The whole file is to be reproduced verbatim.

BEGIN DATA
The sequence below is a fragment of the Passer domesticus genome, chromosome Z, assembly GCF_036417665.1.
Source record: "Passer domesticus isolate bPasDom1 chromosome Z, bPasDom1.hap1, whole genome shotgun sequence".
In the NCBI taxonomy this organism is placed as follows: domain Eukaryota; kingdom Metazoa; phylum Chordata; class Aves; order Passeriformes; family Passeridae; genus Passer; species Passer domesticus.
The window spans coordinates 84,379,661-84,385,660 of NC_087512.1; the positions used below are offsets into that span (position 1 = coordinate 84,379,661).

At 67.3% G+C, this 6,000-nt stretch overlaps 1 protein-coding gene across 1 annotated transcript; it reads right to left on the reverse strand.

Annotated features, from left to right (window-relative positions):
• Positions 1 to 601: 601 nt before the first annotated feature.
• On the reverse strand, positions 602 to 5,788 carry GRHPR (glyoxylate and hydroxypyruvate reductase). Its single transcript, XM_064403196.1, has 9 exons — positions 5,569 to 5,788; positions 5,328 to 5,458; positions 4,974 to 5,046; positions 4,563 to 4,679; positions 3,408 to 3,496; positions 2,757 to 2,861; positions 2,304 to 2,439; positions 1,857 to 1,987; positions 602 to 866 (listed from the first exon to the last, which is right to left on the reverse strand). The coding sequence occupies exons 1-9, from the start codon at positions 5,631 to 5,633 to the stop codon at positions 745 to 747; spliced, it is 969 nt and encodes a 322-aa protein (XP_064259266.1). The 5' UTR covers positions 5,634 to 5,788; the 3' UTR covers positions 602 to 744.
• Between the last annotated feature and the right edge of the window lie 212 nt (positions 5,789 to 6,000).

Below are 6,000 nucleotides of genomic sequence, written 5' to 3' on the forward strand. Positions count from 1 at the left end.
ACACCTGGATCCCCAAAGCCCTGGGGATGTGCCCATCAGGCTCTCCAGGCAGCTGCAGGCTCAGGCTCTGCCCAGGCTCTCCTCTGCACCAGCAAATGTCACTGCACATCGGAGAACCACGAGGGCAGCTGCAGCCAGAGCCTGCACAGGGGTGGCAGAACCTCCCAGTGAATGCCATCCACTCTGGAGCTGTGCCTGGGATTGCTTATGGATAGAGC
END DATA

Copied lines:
The sequence below is a fragment of the Passer domesticus genome, chromosome Z, assembly GCF_036417665.1.
Source record: "Passer domesticus isolate bPasDom1 chromosome Z, bPasDom1.hap1, whole genome shotgun sequence".
In the NCBI taxonomy this organism is placed as follows: domain Eukaryota; kingdom Metazoa; phylum Chordata; class Aves; order Passeriformes; family Passeridae; genus Passer; species Passer domesticus.
The window spans coordinates 84,379,661-84,385,660 of NC_087512.1; the positions used below are offsets into that span (position 1 = coordinate 84,379,661).

At 67.3% G+C, this 6,000-nt stretch overlaps 1 protein-coding gene across 1 annotated transcript; it reads right to left on the reverse strand.

Annotated features, from left to right (window-relative positions):
• Positions 1 to 601: 601 nt before the first annotated feature.
• On the reverse strand, positions 602 to 5,788 carry GRHPR (glyoxylate and hydroxypyruvate reductase). Its single transcript, XM_064403196.1, has 9 exons — positions 5,569 to 5,788; positions 5,328 to 5,458; positions 4,974 to 5,046; positions 4,563 to 4,679; positions 3,408 to 3,496; positions 2,757 to 2,861; positions 2,304 to 2,439; positions 1,857 to 1,987; positions 602 to 866 (listed from the first exon to the last, which is right to left on the reverse strand). The coding sequence occupies exons 1-9, from the start codon at positions 5,631 to 5,633 to the stop codon at positions 745 to 747; spliced, it is 969 nt and encodes a 322-aa protein (XP_064259266.1). The 5' UTR covers positions 5,634 to 5,788; the 3' UTR covers positions 602 to 744.
• Between the last annotated feature and the right edge of the window lie 212 nt (positions 5,789 to 6,000).

Below are 6,000 nucleotides of genomic sequence, written 5' to 3' on the forward strand. Positions count from 1 at the left end.
ACACCTGGATCCCCAAAGCCCTGGGGATGTGCCCATCAGGCTCTCCAGGCAGCTGCAGGCTCAGGCTCTGCCCAGGCTCTCCTCTGCACCAGCAAATGTCACTGCACATCGGAGAACCACGAGGGCAGCTGCAGCCAGAGCCTGCACAGGGGTGGCAGAACCTCCCAGTGAATGCCATCCACTCTGGAGCTGTGCCTGGGATTGCTTATGGATAGAGC